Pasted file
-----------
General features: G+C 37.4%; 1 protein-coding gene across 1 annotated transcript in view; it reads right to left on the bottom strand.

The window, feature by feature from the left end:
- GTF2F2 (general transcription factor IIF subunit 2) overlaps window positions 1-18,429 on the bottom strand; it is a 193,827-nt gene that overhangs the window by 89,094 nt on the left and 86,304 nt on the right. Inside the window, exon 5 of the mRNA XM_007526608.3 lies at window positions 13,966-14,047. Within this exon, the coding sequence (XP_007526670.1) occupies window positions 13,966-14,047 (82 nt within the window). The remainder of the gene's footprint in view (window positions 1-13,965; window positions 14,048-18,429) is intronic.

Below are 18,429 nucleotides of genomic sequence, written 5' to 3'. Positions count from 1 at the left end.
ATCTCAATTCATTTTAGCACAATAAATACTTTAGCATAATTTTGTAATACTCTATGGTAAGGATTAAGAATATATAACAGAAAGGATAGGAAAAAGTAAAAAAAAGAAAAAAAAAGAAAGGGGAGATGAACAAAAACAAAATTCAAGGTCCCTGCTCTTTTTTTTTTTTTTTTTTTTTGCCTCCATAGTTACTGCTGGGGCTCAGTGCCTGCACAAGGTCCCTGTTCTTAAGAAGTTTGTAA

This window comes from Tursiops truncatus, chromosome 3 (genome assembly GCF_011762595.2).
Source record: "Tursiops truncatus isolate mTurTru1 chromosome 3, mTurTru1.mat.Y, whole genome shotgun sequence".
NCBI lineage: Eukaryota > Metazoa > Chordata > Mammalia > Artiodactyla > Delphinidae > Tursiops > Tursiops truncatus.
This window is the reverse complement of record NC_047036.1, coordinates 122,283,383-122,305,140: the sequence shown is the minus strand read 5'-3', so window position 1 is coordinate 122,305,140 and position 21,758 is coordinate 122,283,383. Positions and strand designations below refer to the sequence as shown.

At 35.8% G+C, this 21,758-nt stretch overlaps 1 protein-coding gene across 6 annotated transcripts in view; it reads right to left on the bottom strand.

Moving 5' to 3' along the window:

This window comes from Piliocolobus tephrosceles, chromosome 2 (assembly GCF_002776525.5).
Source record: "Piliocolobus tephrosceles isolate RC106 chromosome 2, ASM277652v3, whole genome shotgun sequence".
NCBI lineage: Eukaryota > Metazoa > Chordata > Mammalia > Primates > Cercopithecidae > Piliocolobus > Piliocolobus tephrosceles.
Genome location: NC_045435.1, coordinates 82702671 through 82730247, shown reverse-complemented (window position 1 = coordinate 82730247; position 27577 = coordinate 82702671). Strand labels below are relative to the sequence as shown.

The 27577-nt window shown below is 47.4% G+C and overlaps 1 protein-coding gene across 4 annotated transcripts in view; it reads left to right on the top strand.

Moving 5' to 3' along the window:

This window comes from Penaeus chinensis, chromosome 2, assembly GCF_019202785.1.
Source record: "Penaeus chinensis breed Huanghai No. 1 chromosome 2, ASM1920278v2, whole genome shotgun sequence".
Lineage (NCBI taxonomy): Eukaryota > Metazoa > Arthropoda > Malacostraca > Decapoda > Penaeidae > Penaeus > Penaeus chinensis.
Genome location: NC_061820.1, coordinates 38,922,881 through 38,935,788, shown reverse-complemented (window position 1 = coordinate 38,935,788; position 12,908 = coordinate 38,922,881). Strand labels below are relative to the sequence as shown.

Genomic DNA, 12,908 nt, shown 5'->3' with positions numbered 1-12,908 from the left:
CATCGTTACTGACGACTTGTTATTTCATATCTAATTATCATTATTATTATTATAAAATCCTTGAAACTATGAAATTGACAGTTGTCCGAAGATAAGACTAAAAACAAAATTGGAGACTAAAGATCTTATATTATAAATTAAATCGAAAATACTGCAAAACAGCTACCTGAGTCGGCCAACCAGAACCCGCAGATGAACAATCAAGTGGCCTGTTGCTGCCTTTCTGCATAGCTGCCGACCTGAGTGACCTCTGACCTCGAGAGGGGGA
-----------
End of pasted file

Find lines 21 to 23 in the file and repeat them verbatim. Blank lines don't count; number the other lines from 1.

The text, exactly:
Genome location: NC_061820.1, coordinates 38,922,881 through 38,935,788, shown reverse-complemented (window position 1 = coordinate 38,935,788; position 12,908 = coordinate 38,922,881). Strand labels below are relative to the sequence as shown.

Genomic DNA, 12,908 nt, shown 5'->3' with positions numbered 1-12,908 from the left:
CATCGTTACTGACGACTTGTTATTTCATATCTAATTATCATTATTATTATTATAAAATCCTTGAAACTATGAAATTGACAGTTGTCCGAAGATAAGACTAAAAACAAAATTGGAGACTAAAGATCTTATATTATAAATTAAATCGAAAATACTGCAAAACAGCTACCTGAGTCGGCCAACCAGAACCCGCAGATGAACAATCAAGTGGCCTGTTGCTGCCTTTCTGCATAGCTGCCGACCTGAGTGACCTCTGACCTCGAGAGGGGGA